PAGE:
RG: Theyíre all very similar in my opinion. There are idiosyncrasies in certain countries. The Portuguese are probably the most obscure because they sing like a soccer crowd. They sing songs right before you come on stage. Itís quite cool. It creates a massive atmosphere.
UC: Before you perform live, is there a routine you and your band mates go through?
RG: No, we just touch base with each other before we go on. We donít have our own little personal dressing rooms or anything like that. We stay pretty close, you know, hang out together, talk. We always make sure weíre close before we go out on stage because we have to be close when weíre on stage, a meeting of bodies and minds.
UC: As a veteran of the music business, are there any important lessons youíve learned?
RG: Yeah. Donít take it for granted. Just keep going. Donít get complacent about anything, song-writing, performing, taking time to talk to people, other musicians. You can get way too focused on yourself and be exclusive if you have other things, but you can find another person who can be a better influence than you are on what you do.
UC: Are there any accomplishments youíre still looking forward to making?
RG: Global domination, the usual stuff [laughs]. There are loads of places I'd love to go and play again. I love touring America in the summer. Iíd love to do that this summer, which is why weíre doing a smaller tour now, so hopefully we can come back and play some bigger places in the summer. Thatís what weíre hoping. Weíre doing a lot of festivals in Europe, but it would be really nice to do some exciting shows in America. I love doing the amphitheaters-big audience, outside, warm weather, party atmosphere, people smoking pot on the lawn-all the good things in life come together at that particular event.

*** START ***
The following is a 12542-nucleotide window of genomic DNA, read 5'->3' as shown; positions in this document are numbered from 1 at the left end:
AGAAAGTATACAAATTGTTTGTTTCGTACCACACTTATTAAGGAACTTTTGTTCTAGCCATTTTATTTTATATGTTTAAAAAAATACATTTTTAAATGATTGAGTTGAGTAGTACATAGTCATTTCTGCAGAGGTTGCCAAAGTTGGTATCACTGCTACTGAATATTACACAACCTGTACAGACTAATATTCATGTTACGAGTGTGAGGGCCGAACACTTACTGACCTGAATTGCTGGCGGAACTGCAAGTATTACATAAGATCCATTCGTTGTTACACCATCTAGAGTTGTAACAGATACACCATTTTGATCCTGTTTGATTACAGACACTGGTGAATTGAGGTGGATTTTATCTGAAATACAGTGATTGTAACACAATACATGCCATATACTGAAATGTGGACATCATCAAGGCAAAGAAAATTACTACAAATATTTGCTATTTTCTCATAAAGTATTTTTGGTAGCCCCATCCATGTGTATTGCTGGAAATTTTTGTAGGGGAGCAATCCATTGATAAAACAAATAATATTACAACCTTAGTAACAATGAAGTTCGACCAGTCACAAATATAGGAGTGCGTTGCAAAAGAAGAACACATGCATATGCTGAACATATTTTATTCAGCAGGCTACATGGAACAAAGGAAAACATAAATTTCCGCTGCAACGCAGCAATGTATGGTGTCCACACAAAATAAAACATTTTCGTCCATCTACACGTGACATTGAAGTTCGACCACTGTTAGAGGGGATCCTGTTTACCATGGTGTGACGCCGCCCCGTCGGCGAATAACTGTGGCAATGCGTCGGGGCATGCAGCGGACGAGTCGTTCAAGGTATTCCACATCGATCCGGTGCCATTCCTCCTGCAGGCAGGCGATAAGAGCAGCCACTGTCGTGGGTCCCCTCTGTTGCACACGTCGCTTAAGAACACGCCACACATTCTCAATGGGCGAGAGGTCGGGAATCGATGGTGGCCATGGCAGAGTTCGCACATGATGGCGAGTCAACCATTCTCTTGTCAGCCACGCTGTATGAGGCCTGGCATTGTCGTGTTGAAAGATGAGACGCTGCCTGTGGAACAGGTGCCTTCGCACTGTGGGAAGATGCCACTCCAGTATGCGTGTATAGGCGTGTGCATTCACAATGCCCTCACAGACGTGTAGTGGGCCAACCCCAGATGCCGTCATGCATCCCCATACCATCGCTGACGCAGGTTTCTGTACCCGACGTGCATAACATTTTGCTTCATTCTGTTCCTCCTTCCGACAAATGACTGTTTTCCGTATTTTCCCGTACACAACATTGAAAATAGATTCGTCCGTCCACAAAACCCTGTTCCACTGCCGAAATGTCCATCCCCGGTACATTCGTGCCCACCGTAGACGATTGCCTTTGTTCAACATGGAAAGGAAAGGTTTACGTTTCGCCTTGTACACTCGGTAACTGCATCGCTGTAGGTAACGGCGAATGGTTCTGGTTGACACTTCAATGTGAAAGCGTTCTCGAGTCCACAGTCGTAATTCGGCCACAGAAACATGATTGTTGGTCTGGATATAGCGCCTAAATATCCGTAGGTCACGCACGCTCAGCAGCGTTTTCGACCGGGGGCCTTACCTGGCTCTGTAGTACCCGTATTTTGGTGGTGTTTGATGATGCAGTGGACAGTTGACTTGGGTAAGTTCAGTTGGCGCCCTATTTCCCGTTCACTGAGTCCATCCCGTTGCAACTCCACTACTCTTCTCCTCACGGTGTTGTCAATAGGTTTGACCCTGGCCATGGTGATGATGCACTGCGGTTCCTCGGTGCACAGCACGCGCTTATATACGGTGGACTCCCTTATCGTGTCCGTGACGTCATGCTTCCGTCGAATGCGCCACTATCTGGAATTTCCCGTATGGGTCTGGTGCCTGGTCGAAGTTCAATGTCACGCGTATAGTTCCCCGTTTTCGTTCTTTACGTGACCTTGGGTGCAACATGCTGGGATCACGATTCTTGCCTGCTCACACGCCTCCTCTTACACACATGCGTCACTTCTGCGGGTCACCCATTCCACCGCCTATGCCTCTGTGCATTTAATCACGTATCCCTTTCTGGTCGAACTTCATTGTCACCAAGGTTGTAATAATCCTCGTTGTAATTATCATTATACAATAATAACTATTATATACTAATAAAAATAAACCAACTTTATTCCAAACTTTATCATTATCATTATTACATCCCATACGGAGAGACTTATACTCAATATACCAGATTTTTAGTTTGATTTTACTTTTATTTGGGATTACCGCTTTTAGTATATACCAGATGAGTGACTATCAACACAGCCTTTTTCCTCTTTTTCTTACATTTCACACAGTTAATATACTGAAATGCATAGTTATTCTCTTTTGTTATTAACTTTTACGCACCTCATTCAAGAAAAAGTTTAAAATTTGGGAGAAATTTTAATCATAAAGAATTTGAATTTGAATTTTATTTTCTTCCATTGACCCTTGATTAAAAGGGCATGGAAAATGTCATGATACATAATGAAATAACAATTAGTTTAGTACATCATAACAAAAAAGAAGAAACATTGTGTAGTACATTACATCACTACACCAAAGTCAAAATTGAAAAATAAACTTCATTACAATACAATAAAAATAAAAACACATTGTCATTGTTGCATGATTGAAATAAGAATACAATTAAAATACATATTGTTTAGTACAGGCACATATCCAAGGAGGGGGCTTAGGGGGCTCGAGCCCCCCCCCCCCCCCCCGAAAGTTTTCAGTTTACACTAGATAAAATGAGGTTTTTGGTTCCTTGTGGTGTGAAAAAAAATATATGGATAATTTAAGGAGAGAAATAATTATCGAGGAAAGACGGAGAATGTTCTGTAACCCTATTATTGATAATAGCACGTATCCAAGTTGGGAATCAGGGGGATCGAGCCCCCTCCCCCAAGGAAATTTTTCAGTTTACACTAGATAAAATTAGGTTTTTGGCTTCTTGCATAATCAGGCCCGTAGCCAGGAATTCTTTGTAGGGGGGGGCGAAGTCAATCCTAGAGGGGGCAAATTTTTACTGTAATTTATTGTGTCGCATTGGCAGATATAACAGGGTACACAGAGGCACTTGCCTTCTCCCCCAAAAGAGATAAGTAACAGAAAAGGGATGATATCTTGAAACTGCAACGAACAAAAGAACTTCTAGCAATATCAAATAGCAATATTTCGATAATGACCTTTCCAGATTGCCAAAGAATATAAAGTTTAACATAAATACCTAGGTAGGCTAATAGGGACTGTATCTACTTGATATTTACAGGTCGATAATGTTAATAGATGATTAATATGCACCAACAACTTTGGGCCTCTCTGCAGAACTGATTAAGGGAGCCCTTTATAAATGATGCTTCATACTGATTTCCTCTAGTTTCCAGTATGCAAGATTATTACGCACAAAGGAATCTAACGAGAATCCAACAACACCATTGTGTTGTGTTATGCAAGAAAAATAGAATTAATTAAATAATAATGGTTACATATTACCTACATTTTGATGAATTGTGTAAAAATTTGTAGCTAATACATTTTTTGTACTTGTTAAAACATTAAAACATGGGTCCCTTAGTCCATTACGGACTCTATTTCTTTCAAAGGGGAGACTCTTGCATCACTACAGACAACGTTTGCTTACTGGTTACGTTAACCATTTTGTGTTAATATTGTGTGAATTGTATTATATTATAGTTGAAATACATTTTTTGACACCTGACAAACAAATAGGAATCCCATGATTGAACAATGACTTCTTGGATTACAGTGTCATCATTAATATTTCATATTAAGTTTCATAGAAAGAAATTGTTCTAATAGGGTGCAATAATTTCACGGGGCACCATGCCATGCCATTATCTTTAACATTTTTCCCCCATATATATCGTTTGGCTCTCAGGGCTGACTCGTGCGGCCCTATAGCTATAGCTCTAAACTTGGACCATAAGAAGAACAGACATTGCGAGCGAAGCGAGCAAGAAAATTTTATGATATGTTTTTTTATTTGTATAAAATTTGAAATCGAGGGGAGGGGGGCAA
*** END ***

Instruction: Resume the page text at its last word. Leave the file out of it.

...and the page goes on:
UC: Was there a point during your career that you said to yourself, "Weíve made it"?
RG: Yeah, I guess there have been a number of points. I never really quite understood what "made it" means, because you could have made it and two weeks later you havenít made it anymore. There are wonderful glimpses or euphoric moments where youíre on stage somewhere and you say, "This is fun." We did one show in London and Mick Jones from The Clash was there. I have been a huge fan of The Clash for many years, and he came up to me after the show and he said he thought it was just a wonderful show and he loved watching me play. When I was thirteen and I saw The Clash, that was exactly what I thought and it was a very inspirational moment to me. So the circle had been completed, as far as I was concerned. I finally made it from the front row of The Clash in 1980 to being onstage and having a member of The Clash watching me.
UC: Do you want to continue making music?
RG: YES! A definite yes. An affirmative yes in capitals.
UC: What makes you want to keep going?
RG: The amount of fun it is, the pleasure it gives me, the people. Itís relatively pollutant-free. It doesnít hurt too many people. Itís created out of thin air. We donít use up too many of the worldís resources while doing it.
UC: Is there anything you always bring with youíre on tour?
RG: Oh, there are many things I always bring on tour with me. For instance, my computer with a DVD player in it, for obvious reasons. My walkman, lots of CDís, really nice stuff to put in the bath, because the stuff you get in hotels is rubbish. One tip for you: I discovered the ice bucket in hotel rooms is the perfect receptacle for cheese popcorn. When youíre lying in bed with a glass of wine, watching a movie about two in the morning after a show, that rustling bag of popcorn always used to get on my nerves. If you just put it in [the bucket] you donít get that rustling noise every time you put your hand in the bag, so you donít have to have the sound [on the movie] up so loud. Thatís one of my top tips for touring.
UC: Whatís the craziest thing a fan has ever done?
RG: There was a girl who shaved "Bush" into her bush and did an incredibly good job of it. It must have taken her hours. I thought that was dedication. That would go under the term dedication. If someone asked you to define dedication, I would put that there somewhere.